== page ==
The judgment of the six Pakistanis and an Iranian charged with trafficking heroin worth Sh1.3 billion will wait for a month until the ship assistant captain gets well.
The Pakistanis have been in Shimo la Tewa Prison since 2014 after their ship Armin Darya was intercepted on the high seas by American forces.
The much-anticipated judgment was postponed On Monday to February 21 after Yousuf Yaqoob, the assistant captain of the vessel fell ill.
Chief Magistrate Martha Mutuku said the judgment was ready but could not be read in the absence of Yaqoob.
Yaqoob has been charged alongside Mohamed Saleh, Yakoob Ibrahim, Saleem Muhammad, Bhatti Abdul Ghafour, Baksh Moula and Pak Abdolghaffer.
Also charged in the case are three Kenyan shipping agents - Khalid Mohamed, Mohamed Osman, and Maur Bwanamaka.
The sailors were charged on July 3, 2014, with trafficking 377.2 kgs of heroin valued at Sh1,131,672,000 in granule form. They are also facing a charge of trafficking 33,200 litres of heroin worth Sh189 million.
The sailors had challenged the jurisdiction of Kenyan courts to try them arguing they were arrested on the high seas in the Kenya-Somali waters. They argue the Kenyan government agencies may have planted the said narcotics on their vessel in their absence.
They told the court that the prosecution has based its case on mere suspicions and lacked evidence to sustain a conviction.
Through their lawyer Jacqueline Wahenya, the sailors said the ship was blown up, under the supervision of president Uhuru Kenyatta, an act they said was in contempt of court as the case had not started. They said they never got to know the place the said narcotics were recovered by security agents.
“The upshot is that a conviction can't be sustained because there were two explicit orders not to destroy the vessel. It was destroyed in contempt of court and in the circumstances in confirming the subject material prejudices the accused and cannot be said to have had a fair trial,” said Wahenya.
The seafarers said that it will be prejudicial to convict them without according to them the chance to be cross-examined aboard the vessel Armin Darya so as to establish where the alleged drugs were found by a multi-agency security team.
“There is no connection whatsoever, of the alleged heroin found on deck, with the accused. It could have been PW1 (a police witness) who was alone at the deck or other members of the state agencies who planted the package found on the deck,” said Wahenya.
She said the police proceeded to drain the ballast tanks on July 7 in the absence of the accused who were under the custody of the police.
Wahenya said the logbook and records on the deck of the ship that contained the movements of the vessel and the duties of the accused were all destroyed. In the absence of those documents, she said, the accused persons are prejudiced.
Wahenya said the essential ingredients that brought the accused persons to court have not been proved beyond a reasonable doubt.
“The upshot of all this is that the prosecution hasn't presented a case against the accused and it is our prayer they are acquitted under Article 155,” said Wahenya.
She said the vessel sailed from Sharjah in the UEA passing through Kuwait and then Somalia and all the routes are not known to be used to transport narcotics.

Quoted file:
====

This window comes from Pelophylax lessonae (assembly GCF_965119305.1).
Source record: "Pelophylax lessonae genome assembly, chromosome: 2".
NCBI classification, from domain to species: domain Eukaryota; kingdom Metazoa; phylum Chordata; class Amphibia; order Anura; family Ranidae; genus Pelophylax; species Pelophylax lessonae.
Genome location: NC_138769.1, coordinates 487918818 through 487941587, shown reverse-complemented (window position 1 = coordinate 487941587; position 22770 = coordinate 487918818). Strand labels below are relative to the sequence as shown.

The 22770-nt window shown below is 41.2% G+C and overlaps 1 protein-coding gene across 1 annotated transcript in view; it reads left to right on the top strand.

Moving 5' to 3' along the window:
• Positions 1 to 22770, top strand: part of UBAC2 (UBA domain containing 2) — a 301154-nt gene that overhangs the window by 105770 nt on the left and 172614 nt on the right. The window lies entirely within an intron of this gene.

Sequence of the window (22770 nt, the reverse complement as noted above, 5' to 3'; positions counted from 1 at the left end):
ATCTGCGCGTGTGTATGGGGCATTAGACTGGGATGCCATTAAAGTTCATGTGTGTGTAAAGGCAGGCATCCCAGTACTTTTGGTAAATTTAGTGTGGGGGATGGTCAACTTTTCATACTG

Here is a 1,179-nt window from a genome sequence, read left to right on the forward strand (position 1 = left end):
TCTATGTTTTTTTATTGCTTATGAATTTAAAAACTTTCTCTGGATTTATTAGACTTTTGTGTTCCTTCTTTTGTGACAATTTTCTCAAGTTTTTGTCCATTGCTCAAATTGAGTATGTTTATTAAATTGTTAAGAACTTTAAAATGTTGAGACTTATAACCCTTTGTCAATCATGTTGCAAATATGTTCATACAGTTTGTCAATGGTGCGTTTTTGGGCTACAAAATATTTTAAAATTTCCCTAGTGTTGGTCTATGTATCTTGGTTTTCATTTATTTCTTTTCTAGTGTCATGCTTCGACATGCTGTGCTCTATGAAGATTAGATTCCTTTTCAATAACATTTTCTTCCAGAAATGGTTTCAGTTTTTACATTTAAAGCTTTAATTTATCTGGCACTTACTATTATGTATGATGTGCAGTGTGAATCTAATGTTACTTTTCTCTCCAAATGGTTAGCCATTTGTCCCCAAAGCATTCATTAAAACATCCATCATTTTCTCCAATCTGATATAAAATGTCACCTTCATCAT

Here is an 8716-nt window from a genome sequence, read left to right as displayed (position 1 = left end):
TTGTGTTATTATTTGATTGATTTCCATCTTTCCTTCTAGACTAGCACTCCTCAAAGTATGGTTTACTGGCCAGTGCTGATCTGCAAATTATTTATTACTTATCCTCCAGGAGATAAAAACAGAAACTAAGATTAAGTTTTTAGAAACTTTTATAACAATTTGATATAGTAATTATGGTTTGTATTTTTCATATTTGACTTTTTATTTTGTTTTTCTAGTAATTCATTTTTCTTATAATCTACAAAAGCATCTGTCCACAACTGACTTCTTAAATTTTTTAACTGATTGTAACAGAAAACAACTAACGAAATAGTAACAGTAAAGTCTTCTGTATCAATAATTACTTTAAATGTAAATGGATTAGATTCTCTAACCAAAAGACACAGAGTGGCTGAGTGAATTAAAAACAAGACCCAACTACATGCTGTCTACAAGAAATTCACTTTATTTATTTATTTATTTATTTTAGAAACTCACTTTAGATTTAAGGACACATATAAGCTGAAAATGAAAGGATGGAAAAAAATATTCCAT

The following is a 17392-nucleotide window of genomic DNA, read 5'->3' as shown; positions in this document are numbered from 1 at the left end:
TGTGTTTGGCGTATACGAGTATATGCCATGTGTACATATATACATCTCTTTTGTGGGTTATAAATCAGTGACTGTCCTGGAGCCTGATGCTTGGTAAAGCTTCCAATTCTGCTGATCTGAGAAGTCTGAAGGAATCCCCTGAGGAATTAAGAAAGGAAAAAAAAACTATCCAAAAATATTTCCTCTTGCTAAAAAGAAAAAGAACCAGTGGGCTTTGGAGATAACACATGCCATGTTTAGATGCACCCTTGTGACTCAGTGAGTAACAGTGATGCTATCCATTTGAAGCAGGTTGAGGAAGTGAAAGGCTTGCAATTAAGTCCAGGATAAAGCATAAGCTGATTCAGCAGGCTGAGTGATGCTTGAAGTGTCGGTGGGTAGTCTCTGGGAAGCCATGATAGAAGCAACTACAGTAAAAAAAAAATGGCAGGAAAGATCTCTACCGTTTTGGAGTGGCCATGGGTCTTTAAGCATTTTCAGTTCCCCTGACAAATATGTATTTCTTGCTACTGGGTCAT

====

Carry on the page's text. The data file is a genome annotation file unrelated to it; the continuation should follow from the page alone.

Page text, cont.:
But Senior Assistant DPP Alexander Muteti said: "Kenya forms part of the United Nations International Drug Control treaties and has a duty to enforce them in the fight against drug trafficking."
“Even though drug trafficking is not a crime that enjoys international jurisdiction such as illegal fishing, the offense is nevertheless triable under the principle of territorial objective on the question of jurisdiction,” Muteti told the court.
He noted that narcotics present a serious threat to any nation and the proceeds of drug trafficking can flow to other criminal activities.
Muteti urged the court to disregard a testimony that the accused were innocent seafarers whose voyage and anchorage was interfered with.
The DPP said that the evidence so far given links all the suspects to the offence.
“We will ask the court to put a verdict of guilty and sentence them in accordance with the law which attracts a sentence of life in prison,” said Muteti.
He said the vessel and the narcotics were produced as evidence by the court. Muteti said on the matter of the fate of the vessel, the accused had the opportunity to cross-examine witnesses.
Muteti said while the duty of each accused person was to ensure the success of the voyage, they aided and abetted in the storing and conveyancing of the drugs.
Lawyer Jared Magolo, who represents the three Kenyan suspects, said the prosecution has not made a case beyond reasonable doubt against them.
He said his clients were never present when the said heroine was recovered and tested.
“As far as the Kenyans are concerned, Section 47 was not met. How does the state simply disregard procedural matters in law? You cannot trust them to faithfully tell the truth,” said Magolo.
Magolo said the Kenyans were involved after the ship had docked and the seafarers arrested.
“It is our submission that they have failed to bring any evidence other than trying to victimise the Kenyans trying to offer shipping agent services after they were contacted by the port agent and police to offer services to the seafarers,” said Magolo.